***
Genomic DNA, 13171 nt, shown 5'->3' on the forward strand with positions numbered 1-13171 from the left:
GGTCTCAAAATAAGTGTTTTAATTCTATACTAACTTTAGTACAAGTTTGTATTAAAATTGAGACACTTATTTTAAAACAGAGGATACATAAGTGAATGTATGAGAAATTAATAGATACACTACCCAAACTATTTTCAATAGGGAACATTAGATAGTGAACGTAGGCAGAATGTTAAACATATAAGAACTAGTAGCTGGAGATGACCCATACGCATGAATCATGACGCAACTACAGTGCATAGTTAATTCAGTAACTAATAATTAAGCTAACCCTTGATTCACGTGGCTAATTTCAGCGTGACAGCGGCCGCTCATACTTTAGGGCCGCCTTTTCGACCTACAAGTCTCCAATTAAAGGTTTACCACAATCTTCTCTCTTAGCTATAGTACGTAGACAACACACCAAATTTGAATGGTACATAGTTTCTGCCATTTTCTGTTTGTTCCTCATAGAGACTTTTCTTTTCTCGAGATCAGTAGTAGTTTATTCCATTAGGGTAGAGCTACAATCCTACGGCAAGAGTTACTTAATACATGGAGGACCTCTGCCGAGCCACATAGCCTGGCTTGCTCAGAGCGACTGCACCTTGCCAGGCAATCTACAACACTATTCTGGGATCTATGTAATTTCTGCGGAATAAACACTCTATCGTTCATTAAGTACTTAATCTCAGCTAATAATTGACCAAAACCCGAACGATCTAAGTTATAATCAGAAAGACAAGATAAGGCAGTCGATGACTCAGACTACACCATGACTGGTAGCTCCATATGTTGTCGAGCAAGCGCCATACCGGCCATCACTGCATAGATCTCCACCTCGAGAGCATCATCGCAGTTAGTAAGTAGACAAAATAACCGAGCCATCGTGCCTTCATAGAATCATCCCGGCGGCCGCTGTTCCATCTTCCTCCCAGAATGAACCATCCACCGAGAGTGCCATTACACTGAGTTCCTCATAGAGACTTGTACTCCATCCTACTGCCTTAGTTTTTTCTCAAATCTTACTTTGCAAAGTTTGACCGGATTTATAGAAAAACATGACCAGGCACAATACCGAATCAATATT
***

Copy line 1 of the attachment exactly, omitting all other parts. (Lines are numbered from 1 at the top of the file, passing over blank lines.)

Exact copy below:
Genomic DNA, 13171 nt, shown 5'->3' on the forward strand with positions numbered 1-13171 from the left: